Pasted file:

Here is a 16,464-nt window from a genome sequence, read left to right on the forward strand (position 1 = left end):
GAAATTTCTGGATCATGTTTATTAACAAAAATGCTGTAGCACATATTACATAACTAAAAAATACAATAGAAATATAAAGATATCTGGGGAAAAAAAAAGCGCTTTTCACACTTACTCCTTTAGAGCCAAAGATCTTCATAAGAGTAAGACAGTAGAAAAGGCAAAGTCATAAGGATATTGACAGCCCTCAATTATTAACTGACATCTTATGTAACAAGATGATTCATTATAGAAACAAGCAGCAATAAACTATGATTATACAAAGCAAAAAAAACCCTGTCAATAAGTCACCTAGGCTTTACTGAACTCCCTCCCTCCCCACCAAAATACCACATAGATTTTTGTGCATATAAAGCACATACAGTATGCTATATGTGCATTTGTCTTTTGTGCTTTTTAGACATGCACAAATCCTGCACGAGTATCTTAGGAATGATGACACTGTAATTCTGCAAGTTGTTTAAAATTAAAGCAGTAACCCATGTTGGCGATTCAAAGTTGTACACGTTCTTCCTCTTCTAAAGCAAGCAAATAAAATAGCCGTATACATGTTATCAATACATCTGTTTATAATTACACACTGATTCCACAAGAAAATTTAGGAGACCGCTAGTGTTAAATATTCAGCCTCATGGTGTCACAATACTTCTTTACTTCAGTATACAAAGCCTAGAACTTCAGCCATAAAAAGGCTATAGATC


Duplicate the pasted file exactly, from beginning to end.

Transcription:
Here is a 16,464-nt window from a genome sequence, read left to right on the forward strand (position 1 = left end):
GAAATTTCTGGATCATGTTTATTAACAAAAATGCTGTAGCACATATTACATAACTAAAAAATACAATAGAAATATAAAGATATCTGGGGAAAAAAAAAGCGCTTTTCACACTTACTCCTTTAGAGCCAAAGATCTTCATAAGAGTAAGACAGTAGAAAAGGCAAAGTCATAAGGATATTGACAGCCCTCAATTATTAACTGACATCTTATGTAACAAGATGATTCATTATAGAAACAAGCAGCAATAAACTATGATTATACAAAGCAAAAAAAACCCTGTCAATAAGTCACCTAGGCTTTACTGAACTCCCTCCCTCCCCACCAAAATACCACATAGATTTTTGTGCATATAAAGCACATACAGTATGCTATATGTGCATTTGTCTTTTGTGCTTTTTAGACATGCACAAATCCTGCACGAGTATCTTAGGAATGATGACACTGTAATTCTGCAAGTTGTTTAAAATTAAAGCAGTAACCCATGTTGGCGATTCAAAGTTGTACACGTTCTTCCTCTTCTAAAGCAAGCAAATAAAATAGCCGTATACATGTTATCAATACATCTGTTTATAATTACACACTGATTCCACAAGAAAATTTAGGAGACCGCTAGTGTTAAATATTCAGCCTCATGGTGTCACAATACTTCTTTACTTCAGTATACAAAGCCTAGAACTTCAGCCATAAAAAGGCTATAGATC